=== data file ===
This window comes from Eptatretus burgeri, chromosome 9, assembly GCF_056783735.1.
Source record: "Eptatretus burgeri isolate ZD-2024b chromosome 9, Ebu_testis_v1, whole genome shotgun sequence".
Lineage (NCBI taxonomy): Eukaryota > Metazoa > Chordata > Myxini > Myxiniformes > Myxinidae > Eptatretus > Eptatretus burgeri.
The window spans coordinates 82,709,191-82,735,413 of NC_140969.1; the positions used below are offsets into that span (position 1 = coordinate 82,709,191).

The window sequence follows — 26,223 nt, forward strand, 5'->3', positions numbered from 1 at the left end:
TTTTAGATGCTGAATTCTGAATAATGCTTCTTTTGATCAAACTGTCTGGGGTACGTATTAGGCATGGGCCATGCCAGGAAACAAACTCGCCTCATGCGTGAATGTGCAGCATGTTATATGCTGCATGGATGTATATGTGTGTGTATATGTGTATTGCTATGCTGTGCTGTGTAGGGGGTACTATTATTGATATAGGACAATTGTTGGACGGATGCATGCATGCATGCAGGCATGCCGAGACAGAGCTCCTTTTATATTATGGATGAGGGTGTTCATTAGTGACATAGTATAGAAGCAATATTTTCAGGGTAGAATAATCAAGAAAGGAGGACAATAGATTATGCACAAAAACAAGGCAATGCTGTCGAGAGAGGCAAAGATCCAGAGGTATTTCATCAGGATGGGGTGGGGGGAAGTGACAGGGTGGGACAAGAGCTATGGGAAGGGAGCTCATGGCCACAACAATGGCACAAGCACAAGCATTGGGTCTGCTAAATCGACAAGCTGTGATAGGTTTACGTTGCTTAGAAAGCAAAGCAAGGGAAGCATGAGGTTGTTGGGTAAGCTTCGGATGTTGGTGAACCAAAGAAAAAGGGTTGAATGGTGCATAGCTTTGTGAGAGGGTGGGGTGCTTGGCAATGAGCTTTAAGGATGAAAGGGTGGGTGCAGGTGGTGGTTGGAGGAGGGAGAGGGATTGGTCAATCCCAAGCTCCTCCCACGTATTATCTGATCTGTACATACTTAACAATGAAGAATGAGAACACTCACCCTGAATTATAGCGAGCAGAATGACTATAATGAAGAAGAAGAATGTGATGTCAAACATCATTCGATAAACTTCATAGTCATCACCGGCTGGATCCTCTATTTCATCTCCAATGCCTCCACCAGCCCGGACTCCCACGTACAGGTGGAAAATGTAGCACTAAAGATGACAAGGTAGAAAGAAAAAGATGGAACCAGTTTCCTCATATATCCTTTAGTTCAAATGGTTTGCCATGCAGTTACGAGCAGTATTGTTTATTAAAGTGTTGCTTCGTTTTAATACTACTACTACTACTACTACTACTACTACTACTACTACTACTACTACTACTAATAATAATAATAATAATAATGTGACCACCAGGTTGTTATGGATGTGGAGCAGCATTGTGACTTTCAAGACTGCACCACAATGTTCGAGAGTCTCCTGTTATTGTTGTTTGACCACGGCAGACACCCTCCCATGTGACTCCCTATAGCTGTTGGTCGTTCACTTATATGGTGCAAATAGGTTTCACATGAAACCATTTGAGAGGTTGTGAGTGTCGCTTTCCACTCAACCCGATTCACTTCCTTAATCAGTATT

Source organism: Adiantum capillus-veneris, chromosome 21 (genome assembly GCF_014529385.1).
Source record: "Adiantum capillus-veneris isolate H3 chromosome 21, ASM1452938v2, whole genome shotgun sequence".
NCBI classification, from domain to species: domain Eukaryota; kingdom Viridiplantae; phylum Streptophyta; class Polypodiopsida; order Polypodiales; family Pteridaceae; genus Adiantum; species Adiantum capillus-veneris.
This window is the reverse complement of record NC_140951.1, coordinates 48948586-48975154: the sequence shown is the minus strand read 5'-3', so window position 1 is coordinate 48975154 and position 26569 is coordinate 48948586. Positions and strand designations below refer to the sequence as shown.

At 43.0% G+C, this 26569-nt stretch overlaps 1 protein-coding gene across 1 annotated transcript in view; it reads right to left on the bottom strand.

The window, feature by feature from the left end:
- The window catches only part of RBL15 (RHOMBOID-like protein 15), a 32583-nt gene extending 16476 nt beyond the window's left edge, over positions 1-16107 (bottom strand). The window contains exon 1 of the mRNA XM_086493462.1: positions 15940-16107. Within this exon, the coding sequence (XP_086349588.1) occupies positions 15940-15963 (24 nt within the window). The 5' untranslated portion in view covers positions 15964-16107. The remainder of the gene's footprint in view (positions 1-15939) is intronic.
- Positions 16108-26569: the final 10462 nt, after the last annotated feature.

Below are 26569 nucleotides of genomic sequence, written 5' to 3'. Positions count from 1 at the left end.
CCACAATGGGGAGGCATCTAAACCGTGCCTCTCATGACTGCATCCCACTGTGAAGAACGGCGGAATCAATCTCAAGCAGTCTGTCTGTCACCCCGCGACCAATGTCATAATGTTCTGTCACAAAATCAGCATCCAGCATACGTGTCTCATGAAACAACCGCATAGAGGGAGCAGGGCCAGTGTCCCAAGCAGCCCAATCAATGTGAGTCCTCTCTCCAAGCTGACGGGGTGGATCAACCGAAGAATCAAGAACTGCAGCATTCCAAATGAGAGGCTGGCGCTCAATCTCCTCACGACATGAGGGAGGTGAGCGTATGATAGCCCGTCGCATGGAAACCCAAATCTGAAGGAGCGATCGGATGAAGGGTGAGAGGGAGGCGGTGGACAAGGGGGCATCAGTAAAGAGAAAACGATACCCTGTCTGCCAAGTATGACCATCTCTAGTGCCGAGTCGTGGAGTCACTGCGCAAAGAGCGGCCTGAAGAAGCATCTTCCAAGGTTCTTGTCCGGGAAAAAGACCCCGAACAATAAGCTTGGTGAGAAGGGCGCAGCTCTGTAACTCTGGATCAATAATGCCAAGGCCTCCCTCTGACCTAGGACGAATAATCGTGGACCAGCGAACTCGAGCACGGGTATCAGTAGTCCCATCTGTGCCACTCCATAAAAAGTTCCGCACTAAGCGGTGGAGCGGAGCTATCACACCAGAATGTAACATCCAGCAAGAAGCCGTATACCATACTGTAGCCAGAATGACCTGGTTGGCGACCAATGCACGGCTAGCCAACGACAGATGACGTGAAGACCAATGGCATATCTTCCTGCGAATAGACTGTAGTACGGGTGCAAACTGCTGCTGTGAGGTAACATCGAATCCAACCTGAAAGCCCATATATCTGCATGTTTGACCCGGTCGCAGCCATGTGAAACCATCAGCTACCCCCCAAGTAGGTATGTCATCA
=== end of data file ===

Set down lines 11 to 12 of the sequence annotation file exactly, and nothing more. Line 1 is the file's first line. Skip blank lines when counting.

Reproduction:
At 43.0% G+C, this 26569-nt stretch overlaps 1 protein-coding gene across 1 annotated transcript in view; it reads right to left on the bottom strand.

The window, feature by feature from the left end: